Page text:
DB2 12 for z/OS - Two Highly Requested SQL Enhancements

DB2 12 for z/OS - Two Highly Requested SQL Enhancements

Meg Bernal, Chris Crone, IBM SVL Lab

DB2 12 introduces a number of new SQL and SQL PL related enhancements.  Two of the SQL related enhancements have been requested by many customers are Piece-wise DELETE, and the ability to MERGE two tables.  In the first of this two-part article, we will discuss the new DELETE syntax that enables customers to delete large numbers of rows from a table without severely impacting the system.  

Piece-wise delete modification

Database Administrators (DBAs) may receive a request from the business to delete data from a table (or view).  The delete request has the potential of affecting many rows that qualify the search condition.  The deletion of large amounts of rows may cause locking issues with other applications or processes.   To delete the data, DBAs requested an SQL syntax change to an existing SQL statement in lieu of having to write an application program.  In many customer shops, deploying an application would require the DBA to follow a change control process which, at times, can be cumbersome and time-consuming.  

To mitigate the effect of locking large number of rows, or having lock escalation occur, DB2 12 has been enhanced to allow the FETCH FIRST n ROWS ONLY clause to be specified on a searched DELETE statement.

Let’s say a DBA receives a request to clean up a history table by removing all entries that are older than five years.  To mitigate the number of rows locked at any point in time, a COMMIT is issued after a pre-determined number of fetches, such that you would stay below the lock escalation number and therefore still have the table available for other activity.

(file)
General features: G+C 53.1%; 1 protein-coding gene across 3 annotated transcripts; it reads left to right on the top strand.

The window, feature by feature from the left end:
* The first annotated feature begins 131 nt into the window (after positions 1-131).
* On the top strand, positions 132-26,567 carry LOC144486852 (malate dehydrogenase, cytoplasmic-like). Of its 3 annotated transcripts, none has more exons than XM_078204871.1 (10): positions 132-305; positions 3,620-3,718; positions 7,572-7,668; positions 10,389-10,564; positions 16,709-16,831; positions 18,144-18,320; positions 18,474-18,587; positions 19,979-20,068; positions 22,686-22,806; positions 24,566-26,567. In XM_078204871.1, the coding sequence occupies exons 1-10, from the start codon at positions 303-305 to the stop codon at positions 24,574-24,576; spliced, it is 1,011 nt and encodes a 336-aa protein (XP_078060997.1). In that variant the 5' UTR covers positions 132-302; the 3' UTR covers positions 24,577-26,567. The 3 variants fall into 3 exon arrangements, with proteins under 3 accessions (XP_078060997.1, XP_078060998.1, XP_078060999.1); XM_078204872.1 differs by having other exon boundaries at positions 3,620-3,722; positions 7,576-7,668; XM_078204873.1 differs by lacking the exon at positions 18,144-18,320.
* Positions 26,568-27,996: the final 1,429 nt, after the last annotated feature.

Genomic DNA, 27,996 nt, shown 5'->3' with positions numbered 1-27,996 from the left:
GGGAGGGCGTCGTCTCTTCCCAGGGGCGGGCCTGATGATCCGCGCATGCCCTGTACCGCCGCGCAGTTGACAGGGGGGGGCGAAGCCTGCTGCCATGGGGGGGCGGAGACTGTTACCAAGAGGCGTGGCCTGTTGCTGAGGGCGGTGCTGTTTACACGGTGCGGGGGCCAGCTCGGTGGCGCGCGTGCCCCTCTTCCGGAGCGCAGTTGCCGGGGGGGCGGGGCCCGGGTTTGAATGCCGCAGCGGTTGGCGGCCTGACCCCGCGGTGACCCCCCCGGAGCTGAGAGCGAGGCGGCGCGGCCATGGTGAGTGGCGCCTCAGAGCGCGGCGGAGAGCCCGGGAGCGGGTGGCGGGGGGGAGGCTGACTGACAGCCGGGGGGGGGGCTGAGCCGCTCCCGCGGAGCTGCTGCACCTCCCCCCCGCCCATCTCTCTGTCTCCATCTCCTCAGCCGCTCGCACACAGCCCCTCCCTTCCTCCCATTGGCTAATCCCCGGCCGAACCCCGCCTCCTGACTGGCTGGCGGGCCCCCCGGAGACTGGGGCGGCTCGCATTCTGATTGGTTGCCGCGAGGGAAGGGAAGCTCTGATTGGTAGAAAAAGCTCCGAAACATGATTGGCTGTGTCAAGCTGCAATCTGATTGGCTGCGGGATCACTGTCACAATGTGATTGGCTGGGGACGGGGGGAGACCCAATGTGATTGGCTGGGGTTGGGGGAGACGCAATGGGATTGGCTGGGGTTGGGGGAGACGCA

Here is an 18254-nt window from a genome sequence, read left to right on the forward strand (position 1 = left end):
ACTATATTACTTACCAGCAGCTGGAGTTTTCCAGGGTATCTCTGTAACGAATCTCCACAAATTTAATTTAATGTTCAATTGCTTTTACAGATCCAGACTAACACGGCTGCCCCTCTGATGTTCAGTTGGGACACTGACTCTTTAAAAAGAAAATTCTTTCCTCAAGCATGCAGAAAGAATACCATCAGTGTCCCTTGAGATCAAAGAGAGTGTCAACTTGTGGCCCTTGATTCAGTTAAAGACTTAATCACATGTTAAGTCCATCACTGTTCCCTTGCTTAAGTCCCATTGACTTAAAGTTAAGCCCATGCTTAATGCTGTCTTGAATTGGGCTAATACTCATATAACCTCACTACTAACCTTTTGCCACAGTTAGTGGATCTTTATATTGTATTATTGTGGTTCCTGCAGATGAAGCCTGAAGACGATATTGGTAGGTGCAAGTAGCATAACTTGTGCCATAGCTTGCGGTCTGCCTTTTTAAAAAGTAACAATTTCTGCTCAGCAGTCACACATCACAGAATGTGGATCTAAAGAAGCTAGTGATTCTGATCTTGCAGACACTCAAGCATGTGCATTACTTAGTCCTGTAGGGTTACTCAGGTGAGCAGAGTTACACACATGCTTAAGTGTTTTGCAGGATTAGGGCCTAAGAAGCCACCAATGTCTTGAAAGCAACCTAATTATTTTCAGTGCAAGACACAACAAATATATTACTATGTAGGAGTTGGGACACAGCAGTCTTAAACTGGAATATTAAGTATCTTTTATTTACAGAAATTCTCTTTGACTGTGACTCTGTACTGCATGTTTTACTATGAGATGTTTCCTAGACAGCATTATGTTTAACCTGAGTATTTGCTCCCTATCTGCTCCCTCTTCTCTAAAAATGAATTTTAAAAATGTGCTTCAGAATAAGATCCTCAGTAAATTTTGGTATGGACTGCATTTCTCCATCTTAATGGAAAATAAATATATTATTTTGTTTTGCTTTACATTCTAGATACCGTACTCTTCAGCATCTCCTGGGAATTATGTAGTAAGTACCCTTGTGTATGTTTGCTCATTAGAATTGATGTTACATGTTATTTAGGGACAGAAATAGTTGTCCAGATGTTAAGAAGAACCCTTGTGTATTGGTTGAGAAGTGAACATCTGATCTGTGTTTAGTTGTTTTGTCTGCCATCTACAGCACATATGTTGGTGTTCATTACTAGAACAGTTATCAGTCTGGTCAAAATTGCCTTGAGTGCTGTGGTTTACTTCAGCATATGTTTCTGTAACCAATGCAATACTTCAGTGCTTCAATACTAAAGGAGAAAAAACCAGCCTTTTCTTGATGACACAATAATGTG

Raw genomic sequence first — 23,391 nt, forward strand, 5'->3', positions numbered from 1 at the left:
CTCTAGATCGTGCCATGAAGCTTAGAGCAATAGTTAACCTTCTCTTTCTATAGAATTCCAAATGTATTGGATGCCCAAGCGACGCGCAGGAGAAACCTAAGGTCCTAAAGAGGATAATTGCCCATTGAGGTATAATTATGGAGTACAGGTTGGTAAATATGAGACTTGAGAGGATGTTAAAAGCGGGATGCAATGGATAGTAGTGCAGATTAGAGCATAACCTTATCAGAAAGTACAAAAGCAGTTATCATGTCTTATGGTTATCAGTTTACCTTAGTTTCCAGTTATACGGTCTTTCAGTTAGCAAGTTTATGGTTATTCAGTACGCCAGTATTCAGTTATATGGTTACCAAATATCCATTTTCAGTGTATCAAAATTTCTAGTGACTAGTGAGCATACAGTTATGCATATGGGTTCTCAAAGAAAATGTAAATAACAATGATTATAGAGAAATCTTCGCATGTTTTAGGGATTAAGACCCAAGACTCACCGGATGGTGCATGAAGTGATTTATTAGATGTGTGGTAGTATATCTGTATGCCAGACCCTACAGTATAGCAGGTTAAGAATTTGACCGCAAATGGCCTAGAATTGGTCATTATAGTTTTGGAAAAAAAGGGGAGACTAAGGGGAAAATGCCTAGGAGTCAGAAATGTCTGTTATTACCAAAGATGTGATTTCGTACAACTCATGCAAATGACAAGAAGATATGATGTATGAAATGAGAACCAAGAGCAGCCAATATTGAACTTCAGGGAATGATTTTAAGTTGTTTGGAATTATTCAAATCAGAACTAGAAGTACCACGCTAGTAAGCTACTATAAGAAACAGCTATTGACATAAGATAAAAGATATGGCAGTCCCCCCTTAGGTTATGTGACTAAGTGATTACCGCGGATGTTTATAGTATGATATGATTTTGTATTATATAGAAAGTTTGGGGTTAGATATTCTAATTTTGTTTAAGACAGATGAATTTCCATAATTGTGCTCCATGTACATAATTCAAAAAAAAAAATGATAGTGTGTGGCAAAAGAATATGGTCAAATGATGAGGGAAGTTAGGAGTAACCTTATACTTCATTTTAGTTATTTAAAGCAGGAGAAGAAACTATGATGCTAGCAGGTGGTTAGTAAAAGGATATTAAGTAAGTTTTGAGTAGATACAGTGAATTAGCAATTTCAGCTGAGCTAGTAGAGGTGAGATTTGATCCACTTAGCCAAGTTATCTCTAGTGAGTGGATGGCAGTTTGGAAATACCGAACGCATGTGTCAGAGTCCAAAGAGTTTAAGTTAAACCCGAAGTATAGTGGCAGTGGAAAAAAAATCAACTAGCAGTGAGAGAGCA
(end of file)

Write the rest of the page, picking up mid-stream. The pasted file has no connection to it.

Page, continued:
Prior to DB2 12, a DBA might write an autonomous transaction to purge the history table from rows having a timestamp older than five years.  The autonomous transaction would perform the following:

  1. Declare a cursor with the WITH HOLD option to fetch rows
  2. Open the cursor
  3. Perform a loop to:
    1. Fetch from the table
    2. Perform a positioned delete to delete the row
    3. After N number of rows, commit the data thereby freeing up locks

 An autonomous transaction might be an attractive option because the autonomous transaction can issue COMMIT.  While other stored procedures can COMMIT ON RETURN, only an autonomous SQL Procedure can issue COMMIT inside the procedure body.  Additionally, a DBA would deploy the autonomous transaction by going through the change control process once.  After the initial deployment of the autonomous transaction, data could be deleted from different tables simply by calling the autonomous transaction with a different SELECT statement.

 In the positioned delete example that follows, the following four (4) parameters are passed into the autonomous transaction:

  1. P_SELECT_STMT - A SELECT statement that contains a predicate that qualifies rows having timestamps older than five years
  2. P_TABLE_NAME - The table name of the table having its rows deleted
  3. P_NUMER_OF_LOOPS – The total number of rows that have timestamps older than five (5) years